“We don’t assume for a minute that we’re doing a perfect job at this,” he added. “That’s the whole reason for me to be here and the whole reason for me to be engaging with this community here at this conference.”
Carter also announced that the Department of Defense will be hosting “Hack the Pentagon,” a bug bounty program offering white hat hackers cash for finding and reporting vulnerabilities in the Pentagon’s websites. Many companies have been offering these programs to try to discover their exposure in a controlled setting, without the risk of reputation damage, personal information exposure and business interruption that accompany an unknown hacker finding them instead. Carter called these a “business best practice” to gauge preparedness.
Federal law enforcement also has a notable presence at RSA and is making a pronounced effort to reach out to businesses regarding cyberrisk, threat intelligence, and managing a cyberattack. Indeed, in one session Tuesday, panelists from the Department of Homeland Security, FBI and the White House urged a call to action for businesses to get serious about proactively building bridges with law enforcement and to make use of the many resources the administration is trying to activate to help private industry fortify against cyber threats. The government is working to make it easier for companies to turn to it for help, they said, and attitudes are shifting to more consistently recognize and respect victimized businesses and minimize business interruption.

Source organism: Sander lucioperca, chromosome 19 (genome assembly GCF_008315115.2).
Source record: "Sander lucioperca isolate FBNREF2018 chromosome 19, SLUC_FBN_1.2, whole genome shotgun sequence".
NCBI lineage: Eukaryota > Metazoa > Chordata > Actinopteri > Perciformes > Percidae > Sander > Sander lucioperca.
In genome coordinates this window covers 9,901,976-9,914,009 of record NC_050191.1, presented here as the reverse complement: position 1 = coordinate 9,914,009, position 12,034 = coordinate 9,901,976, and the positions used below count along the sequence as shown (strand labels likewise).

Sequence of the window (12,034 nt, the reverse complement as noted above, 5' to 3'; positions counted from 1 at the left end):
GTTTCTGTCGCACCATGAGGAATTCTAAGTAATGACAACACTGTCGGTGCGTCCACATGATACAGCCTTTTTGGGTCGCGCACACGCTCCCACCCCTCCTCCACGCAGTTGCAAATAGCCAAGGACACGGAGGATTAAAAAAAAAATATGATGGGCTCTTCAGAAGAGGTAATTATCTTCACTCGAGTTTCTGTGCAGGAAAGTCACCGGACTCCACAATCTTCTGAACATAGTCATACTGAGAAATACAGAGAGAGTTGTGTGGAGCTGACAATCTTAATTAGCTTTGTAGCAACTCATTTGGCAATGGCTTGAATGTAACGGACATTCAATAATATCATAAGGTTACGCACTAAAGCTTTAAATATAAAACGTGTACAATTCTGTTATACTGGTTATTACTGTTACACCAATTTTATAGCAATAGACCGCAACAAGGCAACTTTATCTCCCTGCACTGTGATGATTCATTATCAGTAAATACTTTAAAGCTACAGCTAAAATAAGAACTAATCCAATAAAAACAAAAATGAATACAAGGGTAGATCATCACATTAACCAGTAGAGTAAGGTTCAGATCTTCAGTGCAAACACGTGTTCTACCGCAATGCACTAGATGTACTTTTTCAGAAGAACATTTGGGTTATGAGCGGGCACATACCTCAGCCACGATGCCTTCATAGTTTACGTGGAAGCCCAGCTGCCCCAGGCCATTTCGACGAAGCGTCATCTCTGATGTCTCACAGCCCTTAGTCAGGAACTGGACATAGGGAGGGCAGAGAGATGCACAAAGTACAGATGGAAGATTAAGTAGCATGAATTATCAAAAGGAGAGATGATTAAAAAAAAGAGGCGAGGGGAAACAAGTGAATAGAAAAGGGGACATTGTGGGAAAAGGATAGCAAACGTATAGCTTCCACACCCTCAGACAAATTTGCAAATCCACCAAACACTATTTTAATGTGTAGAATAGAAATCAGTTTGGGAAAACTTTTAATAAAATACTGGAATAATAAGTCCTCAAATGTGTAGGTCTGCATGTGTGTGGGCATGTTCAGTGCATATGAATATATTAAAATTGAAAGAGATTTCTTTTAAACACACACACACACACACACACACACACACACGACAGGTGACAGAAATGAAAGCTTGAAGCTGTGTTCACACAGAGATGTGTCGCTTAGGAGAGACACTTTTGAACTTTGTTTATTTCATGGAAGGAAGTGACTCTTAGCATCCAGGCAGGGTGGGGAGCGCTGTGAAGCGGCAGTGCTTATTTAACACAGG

Some in the audience expressed skepticism, such as one man who seized upon the Q&A portion of a session on government departments’ specific roles in fighting cyber criminals. He asked how the government can be trusted to help industry when it cannot protect itself. But corporate entities should be taking note, particularly of the services available. While many hesitate to share threat intelligence or even successful attacks, Eric Sporre, deputy assistant director of the FBI’s cyber division, stressed that FBI Director James Comey has made it a directive for FBI field offices to develop relationships with local businesses and to treat businesses as crime victims, not perpetrators. In responding to attacks, he noted, the Bureau sometimes even brings in victim services to holistically approach aiding in the investigation and recovery process.
Andy Ozment, assistant secretary for cybersecurity and communications at the Department of Homeland Security, also highlighted the preventative measures his department offers companies, including personal risk assessment services. In some cases, chief information security officers and other executives engaged in cyberrisk management functions have been getting DHS assessments, using them as a tool to drive investment or otherwise sell cyber upwards with the board or C-suite of their organizations.